Specials Environment
AGENDA 21 10 Land resources 11 Deforestation 12 Desertification 13 Mountains
14 SARD 15 Biodiversity Climate Energy

Progress Report
FAO, June 1997
Chapter 12:
Managing fragile ecosystems:
Combating desertification and drought

The challenge

Drylands cover about 30 percent of the world's terrestrial surface and are home to 900 million people. Defined as arid, semi-arid and dry sub-humid areas, they are among the world's most fragile ecosystems. Over centuries, their inhabitants - including some of the world's poorest populations - have developed complex food production systems to minimize the threat of recurring droughts and desertification.

Various factors contribute to widespread natural resource degradation in dry areas: climatic variation, inappropriate land use and agricultural practices, increasing population density, economic pressures and changes in land tenure patterns. For example, degradation of tree and shrub formations and overexploitation of forests are among the major causes of soil degradation in the dry tropics. FAO data indicates that the rate of deforestation in these areas is almost one percent a year.

Combating desertification and drought requires sustained efforts to understand and adapt the prescriptions of Chapter 12 and the Convention to Combat Desertification. Many current programmes focus on improving management and protection of existing forests, woodlands and ranges, and increasing vegetative cover outside of forests. Action programmes proposed under the Convention are expected to place greater emphasis on collecting information, providing effective training, people's participation and local-level empowerment.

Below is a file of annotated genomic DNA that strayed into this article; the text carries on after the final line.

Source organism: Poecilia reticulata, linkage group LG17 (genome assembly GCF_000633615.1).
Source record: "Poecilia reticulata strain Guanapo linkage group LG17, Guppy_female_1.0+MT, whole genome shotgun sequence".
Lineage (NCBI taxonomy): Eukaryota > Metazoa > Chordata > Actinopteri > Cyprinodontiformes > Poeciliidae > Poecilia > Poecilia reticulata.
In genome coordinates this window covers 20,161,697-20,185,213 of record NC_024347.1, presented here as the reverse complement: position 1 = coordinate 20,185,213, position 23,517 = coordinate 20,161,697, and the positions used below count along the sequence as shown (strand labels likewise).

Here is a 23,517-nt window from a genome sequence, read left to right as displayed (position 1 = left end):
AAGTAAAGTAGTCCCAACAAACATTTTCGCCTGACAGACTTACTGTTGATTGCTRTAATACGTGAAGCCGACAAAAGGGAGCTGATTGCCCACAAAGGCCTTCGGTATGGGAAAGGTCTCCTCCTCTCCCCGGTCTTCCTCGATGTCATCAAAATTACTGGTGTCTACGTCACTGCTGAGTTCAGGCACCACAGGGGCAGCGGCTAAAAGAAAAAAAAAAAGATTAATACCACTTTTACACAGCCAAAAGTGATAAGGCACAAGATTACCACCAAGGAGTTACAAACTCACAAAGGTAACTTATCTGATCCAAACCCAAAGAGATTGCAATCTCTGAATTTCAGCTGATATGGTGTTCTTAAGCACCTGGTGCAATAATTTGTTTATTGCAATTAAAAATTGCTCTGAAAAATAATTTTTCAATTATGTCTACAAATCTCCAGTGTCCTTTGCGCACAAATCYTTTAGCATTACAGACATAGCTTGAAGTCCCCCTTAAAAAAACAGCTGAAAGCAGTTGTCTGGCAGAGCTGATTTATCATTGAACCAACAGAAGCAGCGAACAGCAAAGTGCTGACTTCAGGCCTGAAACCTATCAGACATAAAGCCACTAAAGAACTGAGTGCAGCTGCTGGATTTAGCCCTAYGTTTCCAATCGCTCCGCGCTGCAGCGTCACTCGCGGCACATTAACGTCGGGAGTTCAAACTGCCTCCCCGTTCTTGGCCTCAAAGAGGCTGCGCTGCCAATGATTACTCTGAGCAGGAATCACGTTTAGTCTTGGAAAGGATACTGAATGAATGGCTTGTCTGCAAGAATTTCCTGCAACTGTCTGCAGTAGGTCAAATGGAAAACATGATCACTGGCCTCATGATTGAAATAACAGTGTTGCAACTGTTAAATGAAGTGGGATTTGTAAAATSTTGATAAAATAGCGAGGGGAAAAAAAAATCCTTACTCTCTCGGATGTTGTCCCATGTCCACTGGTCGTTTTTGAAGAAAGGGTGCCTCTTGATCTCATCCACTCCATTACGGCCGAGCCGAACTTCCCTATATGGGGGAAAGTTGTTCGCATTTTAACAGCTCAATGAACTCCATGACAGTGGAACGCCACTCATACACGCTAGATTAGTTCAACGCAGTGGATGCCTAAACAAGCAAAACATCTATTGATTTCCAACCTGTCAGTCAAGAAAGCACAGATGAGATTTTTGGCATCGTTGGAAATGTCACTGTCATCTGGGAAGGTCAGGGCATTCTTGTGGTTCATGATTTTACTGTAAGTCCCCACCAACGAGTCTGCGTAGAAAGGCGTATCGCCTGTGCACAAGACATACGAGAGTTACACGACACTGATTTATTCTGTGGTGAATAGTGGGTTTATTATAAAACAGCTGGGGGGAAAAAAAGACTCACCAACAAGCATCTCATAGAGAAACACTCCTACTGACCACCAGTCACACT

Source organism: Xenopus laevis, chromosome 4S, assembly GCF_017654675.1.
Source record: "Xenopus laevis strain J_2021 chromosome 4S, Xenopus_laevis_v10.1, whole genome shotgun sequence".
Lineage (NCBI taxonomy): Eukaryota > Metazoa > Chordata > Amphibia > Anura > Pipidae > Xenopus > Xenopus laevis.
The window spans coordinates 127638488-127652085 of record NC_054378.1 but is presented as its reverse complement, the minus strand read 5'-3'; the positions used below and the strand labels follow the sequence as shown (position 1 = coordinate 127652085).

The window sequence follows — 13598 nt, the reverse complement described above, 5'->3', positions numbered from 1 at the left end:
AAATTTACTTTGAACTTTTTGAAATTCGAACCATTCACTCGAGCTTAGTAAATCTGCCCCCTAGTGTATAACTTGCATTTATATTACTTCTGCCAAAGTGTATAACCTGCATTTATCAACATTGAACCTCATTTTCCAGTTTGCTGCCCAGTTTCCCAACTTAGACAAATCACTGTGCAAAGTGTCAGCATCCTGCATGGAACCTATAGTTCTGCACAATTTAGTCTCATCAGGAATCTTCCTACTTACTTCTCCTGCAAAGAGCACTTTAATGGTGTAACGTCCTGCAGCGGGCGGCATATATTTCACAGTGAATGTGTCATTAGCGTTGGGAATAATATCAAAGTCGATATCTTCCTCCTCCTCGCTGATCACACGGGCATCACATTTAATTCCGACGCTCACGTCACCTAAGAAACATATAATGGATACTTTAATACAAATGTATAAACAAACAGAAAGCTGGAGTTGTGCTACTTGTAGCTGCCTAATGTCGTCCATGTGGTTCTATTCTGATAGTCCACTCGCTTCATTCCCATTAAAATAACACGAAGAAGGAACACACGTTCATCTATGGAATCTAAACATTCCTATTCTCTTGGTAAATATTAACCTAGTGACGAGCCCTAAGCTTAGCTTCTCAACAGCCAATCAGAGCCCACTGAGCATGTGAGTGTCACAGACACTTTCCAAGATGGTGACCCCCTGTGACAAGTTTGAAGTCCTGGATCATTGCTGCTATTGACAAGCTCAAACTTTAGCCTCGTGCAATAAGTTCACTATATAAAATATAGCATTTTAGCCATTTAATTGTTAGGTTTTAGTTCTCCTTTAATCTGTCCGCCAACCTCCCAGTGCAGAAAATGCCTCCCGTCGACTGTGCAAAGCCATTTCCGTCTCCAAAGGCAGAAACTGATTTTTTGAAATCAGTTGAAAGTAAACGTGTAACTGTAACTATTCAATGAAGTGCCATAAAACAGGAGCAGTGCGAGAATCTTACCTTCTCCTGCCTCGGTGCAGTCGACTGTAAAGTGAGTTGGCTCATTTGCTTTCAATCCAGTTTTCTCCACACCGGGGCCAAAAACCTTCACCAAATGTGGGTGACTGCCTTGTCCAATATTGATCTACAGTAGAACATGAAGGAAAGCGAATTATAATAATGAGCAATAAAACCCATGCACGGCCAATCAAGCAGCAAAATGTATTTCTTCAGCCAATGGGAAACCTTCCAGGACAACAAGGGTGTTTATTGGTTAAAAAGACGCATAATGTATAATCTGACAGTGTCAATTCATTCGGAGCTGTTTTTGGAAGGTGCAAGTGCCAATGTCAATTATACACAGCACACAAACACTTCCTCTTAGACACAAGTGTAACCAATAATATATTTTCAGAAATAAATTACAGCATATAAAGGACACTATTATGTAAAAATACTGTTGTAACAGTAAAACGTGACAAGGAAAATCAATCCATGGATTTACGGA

Also needed are a sustained flow of resources for medium and long term land rehabilitation and restoration activities, and the dissemination of appropriate, socially acceptable technologies that ensure conservation, management and use of dryland resources while improving people's livelihoods.

Progress since UNCED

Desertification Convention

The Convention came into force in 1996 after ratification by more than 50 countries. Its aim is to "combat desertification and mitigate the effects of drought through effective action at all levels, supported by international cooperation and partnership arrangements, in the framework of an integrated approach which is consistent with Agenda 21". Implementation has begun, with focus on Africa. Regional technical, programming and awareness meetings have been held, along with international consultations on partnership building, decentralization, national action programmes, benchmarks and indicators, and funding mechanisms. The first Conference of the Parties will be held in Rome in October 1997.